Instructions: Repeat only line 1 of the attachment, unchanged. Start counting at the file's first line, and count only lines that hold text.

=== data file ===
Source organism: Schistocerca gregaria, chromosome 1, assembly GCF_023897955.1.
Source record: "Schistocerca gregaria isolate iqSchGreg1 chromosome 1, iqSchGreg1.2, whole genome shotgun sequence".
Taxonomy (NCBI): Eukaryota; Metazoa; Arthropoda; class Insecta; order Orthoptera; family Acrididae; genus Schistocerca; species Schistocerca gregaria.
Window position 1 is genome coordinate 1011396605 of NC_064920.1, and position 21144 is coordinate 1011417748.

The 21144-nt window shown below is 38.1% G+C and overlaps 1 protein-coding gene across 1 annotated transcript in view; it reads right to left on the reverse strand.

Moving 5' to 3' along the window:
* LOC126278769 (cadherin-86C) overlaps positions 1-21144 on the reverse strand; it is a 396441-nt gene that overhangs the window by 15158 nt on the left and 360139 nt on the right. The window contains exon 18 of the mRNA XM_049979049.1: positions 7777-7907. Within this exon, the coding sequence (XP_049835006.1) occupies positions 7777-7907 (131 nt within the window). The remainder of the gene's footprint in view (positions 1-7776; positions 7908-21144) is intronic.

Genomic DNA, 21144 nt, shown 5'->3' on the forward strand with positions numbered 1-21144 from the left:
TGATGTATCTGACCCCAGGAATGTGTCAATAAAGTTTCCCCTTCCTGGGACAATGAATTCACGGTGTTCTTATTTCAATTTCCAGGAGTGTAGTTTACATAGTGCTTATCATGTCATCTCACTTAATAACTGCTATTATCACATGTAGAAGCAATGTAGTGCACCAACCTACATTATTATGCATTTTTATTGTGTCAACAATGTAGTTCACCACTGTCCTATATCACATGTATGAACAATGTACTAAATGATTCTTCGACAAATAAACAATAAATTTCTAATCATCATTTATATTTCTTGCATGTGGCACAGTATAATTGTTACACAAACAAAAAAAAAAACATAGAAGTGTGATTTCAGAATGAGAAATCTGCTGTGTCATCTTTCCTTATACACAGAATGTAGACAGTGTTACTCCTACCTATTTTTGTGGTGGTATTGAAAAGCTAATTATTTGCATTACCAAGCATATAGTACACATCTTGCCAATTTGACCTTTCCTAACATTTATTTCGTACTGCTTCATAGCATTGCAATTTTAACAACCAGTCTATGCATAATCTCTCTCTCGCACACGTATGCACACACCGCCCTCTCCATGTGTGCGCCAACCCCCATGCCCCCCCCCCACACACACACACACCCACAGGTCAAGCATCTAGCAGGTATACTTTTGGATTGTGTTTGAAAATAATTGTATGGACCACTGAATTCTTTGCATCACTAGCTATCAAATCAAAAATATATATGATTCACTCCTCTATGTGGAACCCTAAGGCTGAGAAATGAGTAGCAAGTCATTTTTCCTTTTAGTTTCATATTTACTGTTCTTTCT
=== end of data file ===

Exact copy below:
Source organism: Schistocerca gregaria, chromosome 1, assembly GCF_023897955.1.